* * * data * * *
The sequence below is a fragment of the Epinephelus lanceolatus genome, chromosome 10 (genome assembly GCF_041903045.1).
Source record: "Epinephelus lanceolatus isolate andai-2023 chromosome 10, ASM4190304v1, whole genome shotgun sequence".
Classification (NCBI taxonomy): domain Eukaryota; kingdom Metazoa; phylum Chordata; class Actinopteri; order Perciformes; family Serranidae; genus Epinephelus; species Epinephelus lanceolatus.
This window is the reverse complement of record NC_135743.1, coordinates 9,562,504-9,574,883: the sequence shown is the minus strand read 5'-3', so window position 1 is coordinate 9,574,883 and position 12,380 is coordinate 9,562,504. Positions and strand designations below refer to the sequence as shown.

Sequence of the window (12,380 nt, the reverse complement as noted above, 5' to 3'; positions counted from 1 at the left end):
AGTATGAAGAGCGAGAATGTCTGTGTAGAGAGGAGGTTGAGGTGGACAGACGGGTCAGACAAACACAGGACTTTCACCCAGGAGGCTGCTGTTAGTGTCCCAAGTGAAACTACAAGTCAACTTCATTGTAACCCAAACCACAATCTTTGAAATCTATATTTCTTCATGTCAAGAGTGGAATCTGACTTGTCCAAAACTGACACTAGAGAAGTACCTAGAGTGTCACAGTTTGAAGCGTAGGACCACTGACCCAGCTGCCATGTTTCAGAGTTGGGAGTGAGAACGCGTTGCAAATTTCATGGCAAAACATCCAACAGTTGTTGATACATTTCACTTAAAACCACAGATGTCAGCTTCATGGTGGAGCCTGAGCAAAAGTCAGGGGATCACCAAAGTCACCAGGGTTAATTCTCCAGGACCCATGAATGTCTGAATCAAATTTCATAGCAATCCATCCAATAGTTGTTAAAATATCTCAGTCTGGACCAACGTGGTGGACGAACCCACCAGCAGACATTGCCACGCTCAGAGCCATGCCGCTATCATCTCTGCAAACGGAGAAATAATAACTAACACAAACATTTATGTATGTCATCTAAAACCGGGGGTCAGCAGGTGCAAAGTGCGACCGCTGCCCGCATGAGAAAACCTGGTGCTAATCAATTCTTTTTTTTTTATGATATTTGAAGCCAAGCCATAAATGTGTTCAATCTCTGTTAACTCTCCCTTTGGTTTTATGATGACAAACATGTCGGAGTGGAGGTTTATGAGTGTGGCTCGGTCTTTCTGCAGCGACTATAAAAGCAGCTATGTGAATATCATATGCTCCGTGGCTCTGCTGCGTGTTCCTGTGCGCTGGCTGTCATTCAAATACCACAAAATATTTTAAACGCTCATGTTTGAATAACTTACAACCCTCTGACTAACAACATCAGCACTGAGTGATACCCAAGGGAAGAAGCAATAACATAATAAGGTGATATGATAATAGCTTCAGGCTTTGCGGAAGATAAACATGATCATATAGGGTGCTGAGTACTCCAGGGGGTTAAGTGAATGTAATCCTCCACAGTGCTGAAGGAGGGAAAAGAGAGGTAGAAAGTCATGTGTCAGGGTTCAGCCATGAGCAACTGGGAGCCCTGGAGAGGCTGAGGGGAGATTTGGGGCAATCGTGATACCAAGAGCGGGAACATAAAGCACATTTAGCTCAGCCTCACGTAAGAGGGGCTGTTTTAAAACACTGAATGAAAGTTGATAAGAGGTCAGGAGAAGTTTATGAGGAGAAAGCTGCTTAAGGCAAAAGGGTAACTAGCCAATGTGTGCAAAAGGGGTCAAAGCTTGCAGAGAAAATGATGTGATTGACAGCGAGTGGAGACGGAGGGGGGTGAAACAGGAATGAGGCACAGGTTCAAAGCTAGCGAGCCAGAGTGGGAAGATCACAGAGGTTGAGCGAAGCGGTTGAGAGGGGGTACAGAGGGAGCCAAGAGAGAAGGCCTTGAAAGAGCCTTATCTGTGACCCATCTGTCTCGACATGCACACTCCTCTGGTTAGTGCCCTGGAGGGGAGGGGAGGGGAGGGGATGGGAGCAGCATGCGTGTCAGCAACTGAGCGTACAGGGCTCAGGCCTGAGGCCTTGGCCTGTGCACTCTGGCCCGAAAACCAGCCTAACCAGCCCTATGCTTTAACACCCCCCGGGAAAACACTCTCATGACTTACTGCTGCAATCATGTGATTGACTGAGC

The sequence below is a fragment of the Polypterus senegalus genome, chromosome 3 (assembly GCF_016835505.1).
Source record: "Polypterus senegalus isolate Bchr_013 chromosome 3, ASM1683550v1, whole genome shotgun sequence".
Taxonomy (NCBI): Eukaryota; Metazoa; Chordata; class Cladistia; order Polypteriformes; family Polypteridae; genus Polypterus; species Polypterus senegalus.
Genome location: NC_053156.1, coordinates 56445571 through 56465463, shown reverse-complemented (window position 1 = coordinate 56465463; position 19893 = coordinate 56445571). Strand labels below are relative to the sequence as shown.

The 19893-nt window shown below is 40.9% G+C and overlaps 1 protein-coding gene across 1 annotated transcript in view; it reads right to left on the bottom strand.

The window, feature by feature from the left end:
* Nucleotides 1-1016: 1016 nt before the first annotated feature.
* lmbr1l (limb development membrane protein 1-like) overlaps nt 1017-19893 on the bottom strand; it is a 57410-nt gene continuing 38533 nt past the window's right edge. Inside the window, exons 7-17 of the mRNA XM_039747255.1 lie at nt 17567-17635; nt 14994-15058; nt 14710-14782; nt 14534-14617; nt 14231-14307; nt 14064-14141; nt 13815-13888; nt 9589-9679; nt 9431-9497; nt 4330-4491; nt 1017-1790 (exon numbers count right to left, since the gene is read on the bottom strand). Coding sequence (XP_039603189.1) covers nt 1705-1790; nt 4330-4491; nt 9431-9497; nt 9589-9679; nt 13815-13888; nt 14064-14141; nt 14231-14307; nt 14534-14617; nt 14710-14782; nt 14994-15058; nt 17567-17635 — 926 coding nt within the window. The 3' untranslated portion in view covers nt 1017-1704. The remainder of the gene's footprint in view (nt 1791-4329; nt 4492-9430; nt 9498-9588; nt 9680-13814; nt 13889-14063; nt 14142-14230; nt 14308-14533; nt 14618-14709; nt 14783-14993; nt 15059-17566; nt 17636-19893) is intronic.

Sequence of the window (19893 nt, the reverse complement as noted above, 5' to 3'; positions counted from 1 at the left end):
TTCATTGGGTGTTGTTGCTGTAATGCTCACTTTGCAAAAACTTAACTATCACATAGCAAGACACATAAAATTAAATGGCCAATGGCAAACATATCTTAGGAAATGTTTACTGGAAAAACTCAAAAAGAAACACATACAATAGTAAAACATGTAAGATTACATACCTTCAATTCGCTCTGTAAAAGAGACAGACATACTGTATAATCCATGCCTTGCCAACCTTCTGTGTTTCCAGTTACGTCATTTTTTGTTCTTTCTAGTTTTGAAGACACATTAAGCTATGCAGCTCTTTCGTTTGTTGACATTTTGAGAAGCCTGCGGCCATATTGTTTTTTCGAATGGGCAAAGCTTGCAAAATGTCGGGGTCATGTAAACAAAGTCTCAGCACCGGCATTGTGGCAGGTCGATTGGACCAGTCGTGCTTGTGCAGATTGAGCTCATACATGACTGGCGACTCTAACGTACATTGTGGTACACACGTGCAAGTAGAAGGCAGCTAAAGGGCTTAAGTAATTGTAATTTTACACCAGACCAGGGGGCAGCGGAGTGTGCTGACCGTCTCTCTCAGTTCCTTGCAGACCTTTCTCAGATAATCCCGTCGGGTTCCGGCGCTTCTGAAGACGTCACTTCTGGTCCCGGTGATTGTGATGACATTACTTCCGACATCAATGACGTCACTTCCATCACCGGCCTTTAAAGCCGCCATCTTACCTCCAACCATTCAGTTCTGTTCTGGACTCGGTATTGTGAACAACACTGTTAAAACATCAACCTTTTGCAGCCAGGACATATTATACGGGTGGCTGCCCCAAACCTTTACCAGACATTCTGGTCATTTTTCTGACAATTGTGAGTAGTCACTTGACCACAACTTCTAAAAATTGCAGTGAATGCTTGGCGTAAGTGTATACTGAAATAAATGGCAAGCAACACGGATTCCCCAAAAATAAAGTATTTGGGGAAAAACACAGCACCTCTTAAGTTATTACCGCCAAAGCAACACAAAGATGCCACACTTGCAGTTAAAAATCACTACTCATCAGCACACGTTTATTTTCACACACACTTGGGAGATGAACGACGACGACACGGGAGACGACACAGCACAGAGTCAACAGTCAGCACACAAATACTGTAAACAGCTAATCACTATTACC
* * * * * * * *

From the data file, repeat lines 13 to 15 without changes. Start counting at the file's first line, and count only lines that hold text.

* Nucleotides 1-1016: 1016 nt before the first annotated feature.
* lmbr1l (limb development membrane protein 1-like) overlaps nt 1017-19893 on the bottom strand; it is a 57410-nt gene continuing 38533 nt past the window's right edge. Inside the window, exons 7-17 of the mRNA XM_039747255.1 lie at nt 17567-17635; nt 14994-15058; nt 14710-14782; nt 14534-14617; nt 14231-14307; nt 14064-14141; nt 13815-13888; nt 9589-9679; nt 9431-9497; nt 4330-4491; nt 1017-1790 (exon numbers count right to left, since the gene is read on the bottom strand). Coding sequence (XP_039603189.1) covers nt 1705-1790; nt 4330-4491; nt 9431-9497; nt 9589-9679; nt 13815-13888; nt 14064-14141; nt 14231-14307; nt 14534-14617; nt 14710-14782; nt 14994-15058; nt 17567-17635 — 926 coding nt within the window. The 3' untranslated portion in view covers nt 1017-1704. The remainder of the gene's footprint in view (nt 1791-4329; nt 4492-9430; nt 9498-9588; nt 9680-13814; nt 13889-14063; nt 14142-14230; nt 14308-14533; nt 14618-14709; nt 14783-14993; nt 15059-17566; nt 17636-19893) is intronic.

Sequence of the window (19893 nt, the reverse complement as noted above, 5' to 3'; positions counted from 1 at the left end):